Honorary Fellow

BA, LLB, FRHist S, Solicitor


David Sellar is a graduate of the Universities of Oxford and Edinburgh in history and law respectively. He qualified as a solicitor in 1966. After two years with the Scottish Land Court, he joined the Faculty of Law at the University of Edinburgh where he is now an honorary fellow. His main interests lie in Scots law and Scottish history, including legal history and family history. He is joint author of the Saltire Society's Scottish Legal Tradition (1991) and has written on the history of various branches of Scots law, including marriage, divorce, incest, homicide and unjust enrichment. He has published on the Lordship of the Isles and on the origins of many Highland families, including the Campbells, MacDonalds, MacDougalls, MacLeods, Lamonts, MacLachlans, MacNeills and Nicolsons. He was O’Donnell Lecturer (in Celtic studies) at Edinburgh in 1985, and a Rhind Lecturer in 2000. He has been a Member of the Ancient Monuments Board for Scotland, Vice-President of the Society of Antiquaries of Scotland, Literary Director of the Stair Society and Chairman of the Conference of Scottish Medievalists. He has also served on the Council of the Scottish Genealogy Society and the Heraldry Society of Scotland. He has held the office of Bute Pursuivant of Arms since 2001, and was appointed Lord Lyon King of Arms in 2008.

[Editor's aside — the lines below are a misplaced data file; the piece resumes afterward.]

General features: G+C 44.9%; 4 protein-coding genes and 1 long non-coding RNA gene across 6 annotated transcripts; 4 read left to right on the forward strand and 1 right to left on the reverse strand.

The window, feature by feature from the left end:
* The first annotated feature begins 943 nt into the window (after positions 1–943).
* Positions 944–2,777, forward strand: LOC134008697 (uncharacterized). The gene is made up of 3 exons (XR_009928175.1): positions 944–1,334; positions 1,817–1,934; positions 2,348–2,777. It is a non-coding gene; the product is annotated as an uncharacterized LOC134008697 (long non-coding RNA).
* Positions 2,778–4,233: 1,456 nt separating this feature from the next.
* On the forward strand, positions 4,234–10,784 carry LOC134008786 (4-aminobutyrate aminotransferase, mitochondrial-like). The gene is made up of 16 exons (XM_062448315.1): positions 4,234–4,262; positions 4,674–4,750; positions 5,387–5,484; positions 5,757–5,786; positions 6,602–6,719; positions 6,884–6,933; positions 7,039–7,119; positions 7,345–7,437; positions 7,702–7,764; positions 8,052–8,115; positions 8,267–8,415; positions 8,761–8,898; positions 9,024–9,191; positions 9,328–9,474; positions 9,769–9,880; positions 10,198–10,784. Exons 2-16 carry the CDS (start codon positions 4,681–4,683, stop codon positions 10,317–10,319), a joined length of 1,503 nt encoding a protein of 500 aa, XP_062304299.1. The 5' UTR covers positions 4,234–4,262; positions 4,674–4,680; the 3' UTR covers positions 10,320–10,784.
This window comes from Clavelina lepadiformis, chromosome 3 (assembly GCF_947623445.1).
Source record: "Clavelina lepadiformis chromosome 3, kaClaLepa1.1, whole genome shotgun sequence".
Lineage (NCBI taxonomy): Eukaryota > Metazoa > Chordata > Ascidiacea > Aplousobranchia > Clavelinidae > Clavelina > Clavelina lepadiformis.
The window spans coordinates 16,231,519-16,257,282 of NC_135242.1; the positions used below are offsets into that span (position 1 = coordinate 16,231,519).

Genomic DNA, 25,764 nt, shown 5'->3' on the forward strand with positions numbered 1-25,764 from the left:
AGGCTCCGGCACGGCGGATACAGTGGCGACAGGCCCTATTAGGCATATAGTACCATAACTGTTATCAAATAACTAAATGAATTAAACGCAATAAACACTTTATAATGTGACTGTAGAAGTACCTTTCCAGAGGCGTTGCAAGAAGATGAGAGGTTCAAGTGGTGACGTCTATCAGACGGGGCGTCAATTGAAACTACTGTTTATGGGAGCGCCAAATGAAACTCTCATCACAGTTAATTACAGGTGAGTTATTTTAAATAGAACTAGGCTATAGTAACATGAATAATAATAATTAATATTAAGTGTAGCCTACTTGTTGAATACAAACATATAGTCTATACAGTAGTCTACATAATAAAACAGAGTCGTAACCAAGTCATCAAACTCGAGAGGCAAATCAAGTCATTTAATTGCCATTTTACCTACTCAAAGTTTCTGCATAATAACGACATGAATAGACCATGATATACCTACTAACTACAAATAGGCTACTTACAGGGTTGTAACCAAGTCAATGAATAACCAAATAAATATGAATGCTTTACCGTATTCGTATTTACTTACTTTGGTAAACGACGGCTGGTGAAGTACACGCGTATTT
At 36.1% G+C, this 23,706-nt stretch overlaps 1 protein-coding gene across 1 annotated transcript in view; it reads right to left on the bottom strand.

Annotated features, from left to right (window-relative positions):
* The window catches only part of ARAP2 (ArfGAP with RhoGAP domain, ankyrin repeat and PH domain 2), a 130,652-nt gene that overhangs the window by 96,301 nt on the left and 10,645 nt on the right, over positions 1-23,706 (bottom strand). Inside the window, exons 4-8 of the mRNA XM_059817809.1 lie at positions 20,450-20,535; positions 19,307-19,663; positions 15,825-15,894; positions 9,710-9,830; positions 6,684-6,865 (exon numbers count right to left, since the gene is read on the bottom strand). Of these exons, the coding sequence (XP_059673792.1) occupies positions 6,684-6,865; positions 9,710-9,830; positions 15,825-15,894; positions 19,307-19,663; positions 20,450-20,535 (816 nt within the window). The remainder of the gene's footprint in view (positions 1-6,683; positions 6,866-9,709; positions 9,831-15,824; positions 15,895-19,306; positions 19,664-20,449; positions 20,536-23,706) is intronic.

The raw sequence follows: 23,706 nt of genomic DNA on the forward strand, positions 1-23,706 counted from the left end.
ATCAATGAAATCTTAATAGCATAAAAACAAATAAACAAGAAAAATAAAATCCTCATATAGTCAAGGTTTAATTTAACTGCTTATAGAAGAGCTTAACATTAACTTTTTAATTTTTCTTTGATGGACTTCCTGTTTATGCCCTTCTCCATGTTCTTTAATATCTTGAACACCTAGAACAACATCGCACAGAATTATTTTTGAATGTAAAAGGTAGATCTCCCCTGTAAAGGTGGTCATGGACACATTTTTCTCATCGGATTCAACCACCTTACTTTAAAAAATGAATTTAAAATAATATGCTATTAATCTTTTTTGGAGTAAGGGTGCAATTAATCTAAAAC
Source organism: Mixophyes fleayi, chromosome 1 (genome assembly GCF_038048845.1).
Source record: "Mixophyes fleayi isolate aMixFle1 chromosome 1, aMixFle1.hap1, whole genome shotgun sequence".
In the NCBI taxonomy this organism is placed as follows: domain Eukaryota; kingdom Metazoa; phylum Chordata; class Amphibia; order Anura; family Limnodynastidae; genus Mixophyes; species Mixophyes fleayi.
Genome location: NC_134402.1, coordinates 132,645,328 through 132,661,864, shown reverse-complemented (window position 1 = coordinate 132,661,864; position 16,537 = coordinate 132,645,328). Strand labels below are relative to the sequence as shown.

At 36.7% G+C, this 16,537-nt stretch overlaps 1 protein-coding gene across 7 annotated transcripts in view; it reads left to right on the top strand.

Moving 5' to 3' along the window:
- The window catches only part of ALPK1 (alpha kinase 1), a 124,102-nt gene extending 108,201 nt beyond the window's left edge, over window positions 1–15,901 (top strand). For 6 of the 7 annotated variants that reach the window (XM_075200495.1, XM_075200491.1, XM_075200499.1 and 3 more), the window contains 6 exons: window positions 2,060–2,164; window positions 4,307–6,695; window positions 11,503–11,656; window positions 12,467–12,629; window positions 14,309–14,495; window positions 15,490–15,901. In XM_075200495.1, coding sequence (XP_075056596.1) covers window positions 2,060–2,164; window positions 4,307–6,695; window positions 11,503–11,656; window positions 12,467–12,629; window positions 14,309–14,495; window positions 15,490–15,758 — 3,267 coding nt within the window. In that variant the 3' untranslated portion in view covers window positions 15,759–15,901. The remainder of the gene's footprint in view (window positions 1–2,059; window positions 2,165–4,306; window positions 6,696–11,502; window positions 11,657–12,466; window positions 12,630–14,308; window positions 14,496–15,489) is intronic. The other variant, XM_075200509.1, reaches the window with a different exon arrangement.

W. David H. Sellar, MC Meston The Scottish Legal Tradition (Saltire and Stair Society, 1991)
Abstract: An enlarged edition of a concise introduction to the Scottish legal system.

Edited Books

W. David H. Sellar Moray, Province and People (Scottish Society for Northern Studies, Edinburgh, 1993)

W. David H. Sellar Miscellany Two (Stair Society, 1984)

Journal Articles

W. David H. Sellar 'The great land debate and the Land Reform (Scotland) Act' (2006) Norsk Geografisk Tidsskrift / Norwegian Journal of Geography Vol 60 (1) 100-109
Abstract: This article seeks to give a flavour of the contemporary land debate in Scotland; a debate which emphatically concerns land and landscape, law and justice. It considers the historical background to that debate, including the tragedy of the Highland Clearances, and follows the progress through the recently re-established Scottish Parliament of the Land Reform (Scotland) Act 2003. This ground-breaking and controversial Act falls into three parts: the first provides for a general public right of access to land throughout Scotland; the second gives communities a right of pre-emption over land coming on the market; and the third empowers crofting communities to acquire land.

W. David H. Sellar 'Spens of Lathallan - the Campbell Connection' (2005) The Double Tressure No 28 pp 10-20

W. David H. Sellar 'Somerled to John of Islay: Ragnall and Alexander Og' (2001) Clan Donald Magazine No 14 pp 25-30

W. David H. Sellar 'William Forbes Skene (1809-92): historian of Celtic Scotland' (2001) Proceedings of the Society of Antiquaries of Scotland Vol 131 pp 3-21

W. David H. Sellar 'Scots Law: Mixed from the Very Beginning? A Tale of Two Receptions' (2000) Edinburgh Law Review Vol4 pp3-18

W. David H. Sellar 'Origins and Ancestry of Somerled' (1966) Scottish Historical Review